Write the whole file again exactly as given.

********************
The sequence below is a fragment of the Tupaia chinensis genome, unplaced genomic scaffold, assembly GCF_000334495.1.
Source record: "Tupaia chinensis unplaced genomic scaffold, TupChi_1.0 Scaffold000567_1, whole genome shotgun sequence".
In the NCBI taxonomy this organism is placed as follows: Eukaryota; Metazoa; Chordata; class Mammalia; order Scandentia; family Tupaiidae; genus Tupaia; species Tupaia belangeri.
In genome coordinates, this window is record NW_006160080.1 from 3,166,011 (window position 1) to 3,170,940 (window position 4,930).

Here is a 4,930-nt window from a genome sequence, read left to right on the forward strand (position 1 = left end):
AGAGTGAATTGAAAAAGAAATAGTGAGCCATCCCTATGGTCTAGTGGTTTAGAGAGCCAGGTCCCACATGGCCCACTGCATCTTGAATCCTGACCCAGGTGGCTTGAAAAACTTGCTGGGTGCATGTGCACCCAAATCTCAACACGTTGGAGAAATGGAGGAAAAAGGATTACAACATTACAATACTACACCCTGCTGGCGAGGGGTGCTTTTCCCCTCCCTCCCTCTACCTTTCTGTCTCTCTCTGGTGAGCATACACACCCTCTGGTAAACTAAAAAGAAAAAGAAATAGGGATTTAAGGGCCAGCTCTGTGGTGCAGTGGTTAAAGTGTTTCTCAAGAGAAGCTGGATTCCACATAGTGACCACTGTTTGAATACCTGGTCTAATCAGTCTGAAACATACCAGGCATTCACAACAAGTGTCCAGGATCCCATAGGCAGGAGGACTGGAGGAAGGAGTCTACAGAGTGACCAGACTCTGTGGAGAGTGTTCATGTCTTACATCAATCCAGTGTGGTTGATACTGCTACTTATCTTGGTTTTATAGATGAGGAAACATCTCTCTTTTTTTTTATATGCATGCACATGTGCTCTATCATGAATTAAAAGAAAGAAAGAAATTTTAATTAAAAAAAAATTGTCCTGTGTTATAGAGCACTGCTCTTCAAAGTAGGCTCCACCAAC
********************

The sequence below is a fragment of the Tupaia chinensis genome, unplaced genomic scaffold, assembly GCF_000334495.1.
Source record: "Tupaia chinensis unplaced genomic scaffold, TupChi_1.0 Scaffold000567_1, whole genome shotgun sequence".
In the NCBI taxonomy this organism is placed as follows: Eukaryota; Metazoa; Chordata; class Mammalia; order Scandentia; family Tupaiidae; genus Tupaia; species Tupaia belangeri.
In genome coordinates, this window is record NW_006160080.1 from 3,166,011 (window position 1) to 3,170,940 (window position 4,930).

Here is a 4,930-nt window from a genome sequence, read left to right on the forward strand (position 1 = left end):
AGAGTGAATTGAAAAAGAAATAGTGAGCCATCCCTATGGTCTAGTGGTTTAGAGAGCCAGGTCCCACATGGCCCACTGCATCTTGAATCCTGACCCAGGTGGCTTGAAAAACTTGCTGGGTGCATGTGCACCCAAATCTCAACACGTTGGAGAAATGGAGGAAAAAGGATTACAACATTACAATACTACACCCTGCTGGCGAGGGGTGCTTTTCCCCTCCCTCCCTCTACCTTTCTGTCTCTCTCTGGTGAGCATACACACCCTCTGGTAAACTAAAAAGAAAAAGAAATAGGGATTTAAGGGCCAGCTCTGTGGTGCAGTGGTTAAAGTGTTTCTCAAGAGAAGCTGGATTCCACATAGTGACCACTGTTTGAATACCTGGTCTAATCAGTCTGAAACATACCAGGCATTCACAACAAGTGTCCAGGATCCCATAGGCAGGAGGACTGGAGGAAGGAGTCTACAGAGTGACCAGACTCTGTGGAGAGTGTTCATGTCTTACATCAATCCAGTGTGGTTGATACTGCTACTTATCTTGGTTTTATAGATGAGGAAACATCTCTCTTTTTTTTTATATGCATGCACATGTGCTCTATCATGAATTAAAAGAAAGAAAGAAATTTTAATTAAAAAAAAATTGTCCTGTGTTATAGAGCACTGCTCTTCAAAGTAGGCTCCACCAAC